A Night Out in the Neighbourhoods
Explore Toronto’s authentic multicultural restaurants, cafes and shops like a local!
Start your adventure the way thousands of Torontonians do every day by picking up a day pass at Union Station and boarding one of Toronto’s famous streetcars (Route 510/Spadina - north, from Union Station). Streetcars, the electric trams that run through downtown Toronto, have been running along the Spadina route since 1841 and slip past glimpses of the Lake Ontario waterfront en route.
Make your first stop at Kensington Market (leave streetcar at Dundas St. and walk west to Augusta Ave). This eclectic, crowded neighbourhood was first home to Jewish immigrants, and was home to a popular outdoor street market in the 1920s. Over the years, waves of new arrivals to Toronto settled and brought their unique sights, sounds and foods to the area. Today, the narrow streets are lined with independent shops and are famous for the vast variety of international foods for sale in the streets and storefronts.
Fuel up for your travels with a fair trade, organic coffee at Moonbeam Coffee Company (30 St Andrews St.). Order a premium shade grown coffee and a homemade treat and cozy up to look at the work of local artists or just watch the unique street life going on outside the window.
Next stop is nearby Chinatown (walk east on Dundas St., back to Spadina Ave.). One of the largest Chinatowns in North America, new arrivals, tourists and longtime Torontonians flock to this neighbourhood to shop for fresh produce, clothing, kitchen supplies, and Chinese music and movies, or to order their dinner from the countless restaurants that line Spadina Avenue. Start with a traditional Chinese appetizer – dumplings. Push through the crowds of busy shoppers amidst the vegetable boxes and nip into a local dumpling shop like Mother’s Dumplings (79 Huron St.) or the Dumpling House(328 Spadina Ave.). A variety of tasty treats are offered, bundled into steamed or fried packages.
Moving along, the smells of spice and the sounds of Bollywood soundtracks are the next stop on this world tour. Little India (walk north to College St., board the streetcar 506 Carleton East, to Greenwood Ave.), to the east of the downtown core is filled with cloth and spice merchants and lined with food shops and restaurants selling South Asian favourites. Order a vindaloo or korma at The Siddhartha (1411 Gerrard St. E.) and taste a touch of the exotic bustle of shoppers and street vendors outside the window.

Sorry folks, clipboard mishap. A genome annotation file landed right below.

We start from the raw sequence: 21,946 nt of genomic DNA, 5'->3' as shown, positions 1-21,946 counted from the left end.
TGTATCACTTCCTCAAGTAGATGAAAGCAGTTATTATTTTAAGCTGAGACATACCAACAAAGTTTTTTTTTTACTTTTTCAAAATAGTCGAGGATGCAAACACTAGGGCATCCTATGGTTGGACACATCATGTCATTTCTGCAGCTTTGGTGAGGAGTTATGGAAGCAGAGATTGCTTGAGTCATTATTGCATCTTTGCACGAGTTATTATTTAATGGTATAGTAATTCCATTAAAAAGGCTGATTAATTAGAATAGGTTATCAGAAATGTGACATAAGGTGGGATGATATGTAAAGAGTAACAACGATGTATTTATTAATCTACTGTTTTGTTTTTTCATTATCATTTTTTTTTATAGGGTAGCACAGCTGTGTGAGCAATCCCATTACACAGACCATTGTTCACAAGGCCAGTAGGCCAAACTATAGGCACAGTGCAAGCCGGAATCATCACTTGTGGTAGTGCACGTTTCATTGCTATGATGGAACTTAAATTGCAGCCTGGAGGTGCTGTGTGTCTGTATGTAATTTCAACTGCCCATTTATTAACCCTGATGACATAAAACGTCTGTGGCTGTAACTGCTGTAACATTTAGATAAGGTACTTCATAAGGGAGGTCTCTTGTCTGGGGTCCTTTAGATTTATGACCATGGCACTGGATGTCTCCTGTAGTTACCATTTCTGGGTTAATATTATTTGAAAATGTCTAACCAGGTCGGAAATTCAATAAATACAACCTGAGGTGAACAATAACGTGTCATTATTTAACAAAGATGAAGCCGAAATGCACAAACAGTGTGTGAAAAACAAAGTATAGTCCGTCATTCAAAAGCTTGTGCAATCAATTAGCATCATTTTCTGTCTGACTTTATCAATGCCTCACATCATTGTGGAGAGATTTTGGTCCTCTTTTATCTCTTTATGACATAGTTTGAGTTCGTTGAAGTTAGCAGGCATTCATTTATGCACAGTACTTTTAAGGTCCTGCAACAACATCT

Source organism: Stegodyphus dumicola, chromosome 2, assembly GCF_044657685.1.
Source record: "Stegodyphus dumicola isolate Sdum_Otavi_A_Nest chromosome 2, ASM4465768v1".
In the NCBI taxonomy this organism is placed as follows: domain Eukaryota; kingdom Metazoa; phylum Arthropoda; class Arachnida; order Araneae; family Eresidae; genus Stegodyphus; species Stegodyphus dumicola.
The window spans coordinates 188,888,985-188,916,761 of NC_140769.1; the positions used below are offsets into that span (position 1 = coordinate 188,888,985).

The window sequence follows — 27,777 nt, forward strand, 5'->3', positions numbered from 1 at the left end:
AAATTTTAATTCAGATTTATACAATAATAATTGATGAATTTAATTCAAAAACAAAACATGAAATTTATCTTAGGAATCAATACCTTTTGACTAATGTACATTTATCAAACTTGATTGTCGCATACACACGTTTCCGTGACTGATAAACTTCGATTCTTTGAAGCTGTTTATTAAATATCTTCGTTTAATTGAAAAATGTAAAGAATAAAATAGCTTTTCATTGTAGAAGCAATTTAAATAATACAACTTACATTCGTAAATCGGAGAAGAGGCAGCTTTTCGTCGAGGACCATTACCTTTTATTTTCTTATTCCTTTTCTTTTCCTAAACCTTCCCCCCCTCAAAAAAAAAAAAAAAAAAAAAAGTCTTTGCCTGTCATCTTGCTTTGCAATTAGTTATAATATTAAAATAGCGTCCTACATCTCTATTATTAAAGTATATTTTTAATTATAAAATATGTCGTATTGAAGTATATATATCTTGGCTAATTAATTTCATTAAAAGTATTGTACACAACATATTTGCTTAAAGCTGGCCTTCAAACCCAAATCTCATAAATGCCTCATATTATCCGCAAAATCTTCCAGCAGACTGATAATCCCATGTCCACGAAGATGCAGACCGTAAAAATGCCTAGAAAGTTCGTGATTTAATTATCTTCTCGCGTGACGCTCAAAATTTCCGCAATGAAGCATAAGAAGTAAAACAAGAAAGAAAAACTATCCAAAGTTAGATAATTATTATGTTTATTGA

Then it’s on to Europe, with a short ride to Greektown (board the 31 Greenwood North bus to Greenwood Subway Station, board the Westbound subway two stops to Pape Subway Station). Located just north of Little India, this neighbourhood is one of Toronto’s most popular evening spots. Patios spilling on to the sidewalks serve sizzling souvlaki and potent ouzo. Nearby shops have blossomed around the many restaurants, making it a great area to pick up a slice of baklava and window-shop for clothing and décor. Each Greek bakery in this area claims their sweet desserts are the richest and most delicious – you can be the judge. Try Athens (509 Danforth Ave.) or Serano Bakery (830 Pape Ave.) for baklava dripping with honey and nuts.
The last stop brings us to the hot nightlife of Little Italy (board the subway westbound at Pape Station to Bathurst Station, then take the 511 Bathurst South streetcar to College St.). There are only a few Italian shops remaining in this area, but it’s still a great spot to pick up some Italian cheeses or give a new Vespa a spin. Instead Little Italy is packed with restaurants and lounges catering to every taste, age group, and mood. Try the martini of the month at Li’ly Lounge or tuck into cocktails at Sutra Lounge – in the summer, dig your toes into the sand on their tiki patio.
To return to The Fairmont Royal York from Little Italy, take the 506 Carleton East streetcar to Queens Park Subway Station, and ride south to Union Station.